What an Uber Driver Might Teach Your Doctor

At first glance you might think there aren’t many similarities to the work we’re doing and a company like Uber. But as Stuart Karten, a principal at Karten Design, recently laid out in an address at MD&M West, the key overlaps lie in what he calls the shift from a “hospital-centric to patient-centric” model.

Before Uber, the transportation industry was built to serve the needs and preferences of service providers instead of those whom it was actually intended to benefit—namely, the customer. And as Karsten sees it, the shifting demographics and resulting incentives are going to cause a similar sea change in the healthcare space. Karsten goes on the articulate more specifics of his vision for what the future of medical care may look like, but the broader point is perhaps the most salient.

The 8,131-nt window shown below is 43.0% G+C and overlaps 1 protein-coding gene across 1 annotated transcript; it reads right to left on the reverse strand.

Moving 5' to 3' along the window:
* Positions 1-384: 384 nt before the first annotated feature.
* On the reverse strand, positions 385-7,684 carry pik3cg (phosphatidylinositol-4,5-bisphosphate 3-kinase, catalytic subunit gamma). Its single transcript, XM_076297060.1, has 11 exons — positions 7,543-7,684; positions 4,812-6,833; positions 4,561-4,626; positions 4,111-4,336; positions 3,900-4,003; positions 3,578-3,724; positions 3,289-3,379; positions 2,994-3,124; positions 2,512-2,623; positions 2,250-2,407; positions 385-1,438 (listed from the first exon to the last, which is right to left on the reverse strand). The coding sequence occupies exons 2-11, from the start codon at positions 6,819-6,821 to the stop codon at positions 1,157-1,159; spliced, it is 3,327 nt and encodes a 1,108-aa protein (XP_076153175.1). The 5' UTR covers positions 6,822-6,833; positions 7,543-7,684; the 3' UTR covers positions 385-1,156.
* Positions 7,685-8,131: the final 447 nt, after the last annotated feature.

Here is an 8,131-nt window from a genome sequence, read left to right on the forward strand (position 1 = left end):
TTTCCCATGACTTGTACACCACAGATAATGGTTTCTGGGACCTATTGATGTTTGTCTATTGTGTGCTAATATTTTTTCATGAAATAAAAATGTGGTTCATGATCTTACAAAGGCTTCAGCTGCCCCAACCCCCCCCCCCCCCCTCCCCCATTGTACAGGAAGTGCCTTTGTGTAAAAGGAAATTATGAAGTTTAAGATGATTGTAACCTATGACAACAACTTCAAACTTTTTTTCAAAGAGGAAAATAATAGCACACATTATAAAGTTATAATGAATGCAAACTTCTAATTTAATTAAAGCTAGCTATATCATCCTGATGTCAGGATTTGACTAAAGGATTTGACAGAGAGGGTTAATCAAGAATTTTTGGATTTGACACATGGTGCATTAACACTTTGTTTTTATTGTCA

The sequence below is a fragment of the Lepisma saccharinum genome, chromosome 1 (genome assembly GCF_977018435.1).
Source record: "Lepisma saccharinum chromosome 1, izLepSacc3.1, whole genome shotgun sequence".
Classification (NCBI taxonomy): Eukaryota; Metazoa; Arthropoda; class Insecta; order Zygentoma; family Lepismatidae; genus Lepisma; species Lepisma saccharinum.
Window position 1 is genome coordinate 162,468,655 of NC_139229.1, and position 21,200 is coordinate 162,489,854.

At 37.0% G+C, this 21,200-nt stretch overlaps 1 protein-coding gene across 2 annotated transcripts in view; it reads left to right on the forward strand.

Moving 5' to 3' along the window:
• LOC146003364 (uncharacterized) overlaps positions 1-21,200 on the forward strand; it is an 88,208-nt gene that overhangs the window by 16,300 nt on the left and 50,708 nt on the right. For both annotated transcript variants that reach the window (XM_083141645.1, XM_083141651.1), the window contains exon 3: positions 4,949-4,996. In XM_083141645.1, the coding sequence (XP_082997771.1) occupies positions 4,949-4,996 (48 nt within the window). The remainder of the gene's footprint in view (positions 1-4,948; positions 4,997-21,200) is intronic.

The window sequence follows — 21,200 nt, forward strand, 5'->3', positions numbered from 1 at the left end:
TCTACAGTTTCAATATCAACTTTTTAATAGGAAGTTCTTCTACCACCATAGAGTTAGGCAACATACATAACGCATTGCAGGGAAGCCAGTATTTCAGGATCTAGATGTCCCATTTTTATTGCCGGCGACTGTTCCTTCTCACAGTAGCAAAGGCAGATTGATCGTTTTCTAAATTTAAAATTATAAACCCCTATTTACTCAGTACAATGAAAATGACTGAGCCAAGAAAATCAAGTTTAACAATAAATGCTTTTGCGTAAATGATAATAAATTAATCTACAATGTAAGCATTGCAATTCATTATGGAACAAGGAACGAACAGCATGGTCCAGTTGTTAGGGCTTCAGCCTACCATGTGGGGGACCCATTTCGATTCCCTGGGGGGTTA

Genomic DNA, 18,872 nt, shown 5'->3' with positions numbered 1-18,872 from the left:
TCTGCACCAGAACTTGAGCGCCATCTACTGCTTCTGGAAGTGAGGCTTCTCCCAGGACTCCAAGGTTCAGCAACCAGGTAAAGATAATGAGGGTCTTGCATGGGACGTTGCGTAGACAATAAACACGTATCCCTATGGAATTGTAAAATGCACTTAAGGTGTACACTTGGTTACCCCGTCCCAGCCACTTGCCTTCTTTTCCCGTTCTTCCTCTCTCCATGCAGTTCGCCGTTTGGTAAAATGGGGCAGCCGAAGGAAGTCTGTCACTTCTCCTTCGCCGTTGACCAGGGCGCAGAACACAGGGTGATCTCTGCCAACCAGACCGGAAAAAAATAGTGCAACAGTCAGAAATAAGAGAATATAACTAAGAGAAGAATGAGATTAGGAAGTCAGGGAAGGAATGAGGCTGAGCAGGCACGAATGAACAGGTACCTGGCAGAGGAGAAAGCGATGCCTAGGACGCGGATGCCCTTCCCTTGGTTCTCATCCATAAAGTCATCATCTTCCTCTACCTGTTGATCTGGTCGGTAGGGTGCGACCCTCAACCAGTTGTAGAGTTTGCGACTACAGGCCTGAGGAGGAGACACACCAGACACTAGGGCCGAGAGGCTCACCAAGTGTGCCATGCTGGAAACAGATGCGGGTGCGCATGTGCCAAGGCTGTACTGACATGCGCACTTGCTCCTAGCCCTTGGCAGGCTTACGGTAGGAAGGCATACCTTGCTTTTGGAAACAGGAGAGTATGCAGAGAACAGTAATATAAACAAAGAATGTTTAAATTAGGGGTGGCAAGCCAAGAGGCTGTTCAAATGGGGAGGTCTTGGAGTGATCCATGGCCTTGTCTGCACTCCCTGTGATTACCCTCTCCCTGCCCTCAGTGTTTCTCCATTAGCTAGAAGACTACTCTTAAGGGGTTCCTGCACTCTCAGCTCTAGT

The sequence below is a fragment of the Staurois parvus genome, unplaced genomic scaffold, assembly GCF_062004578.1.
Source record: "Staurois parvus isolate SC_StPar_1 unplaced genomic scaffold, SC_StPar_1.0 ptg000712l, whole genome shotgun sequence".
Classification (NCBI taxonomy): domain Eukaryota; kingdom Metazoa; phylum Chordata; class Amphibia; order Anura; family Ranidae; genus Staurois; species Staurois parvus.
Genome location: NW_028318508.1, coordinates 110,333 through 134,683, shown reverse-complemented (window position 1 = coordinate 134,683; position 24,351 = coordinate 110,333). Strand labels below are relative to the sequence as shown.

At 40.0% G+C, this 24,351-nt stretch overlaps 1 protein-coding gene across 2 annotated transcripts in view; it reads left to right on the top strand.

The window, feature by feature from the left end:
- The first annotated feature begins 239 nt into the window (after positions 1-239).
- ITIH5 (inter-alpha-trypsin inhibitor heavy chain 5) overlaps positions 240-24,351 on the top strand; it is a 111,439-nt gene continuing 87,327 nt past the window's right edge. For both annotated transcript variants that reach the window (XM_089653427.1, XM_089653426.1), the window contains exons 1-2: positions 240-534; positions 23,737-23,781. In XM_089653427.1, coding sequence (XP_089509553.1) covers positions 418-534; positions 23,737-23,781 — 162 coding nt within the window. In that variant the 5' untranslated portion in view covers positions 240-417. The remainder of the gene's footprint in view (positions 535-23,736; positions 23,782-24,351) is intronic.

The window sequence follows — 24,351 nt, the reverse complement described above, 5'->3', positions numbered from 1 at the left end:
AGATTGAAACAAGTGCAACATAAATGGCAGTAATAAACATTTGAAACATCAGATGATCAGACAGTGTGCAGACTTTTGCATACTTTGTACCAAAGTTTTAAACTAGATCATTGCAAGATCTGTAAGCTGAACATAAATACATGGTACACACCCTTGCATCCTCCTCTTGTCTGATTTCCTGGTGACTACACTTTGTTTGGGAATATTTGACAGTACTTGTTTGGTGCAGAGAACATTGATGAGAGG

The word “disruptive” can often be overused in the context of innovation, start-ups, and product development. However, if indeed the paradigm does shift to a healthcare system which revolves around the experience of the patient—rather than catering to the impersonal behemoth of American healthcare institutions—to say that the status quo has been “disrupted” will, I suspect, feel like quite an understatement.

Hal Ebbott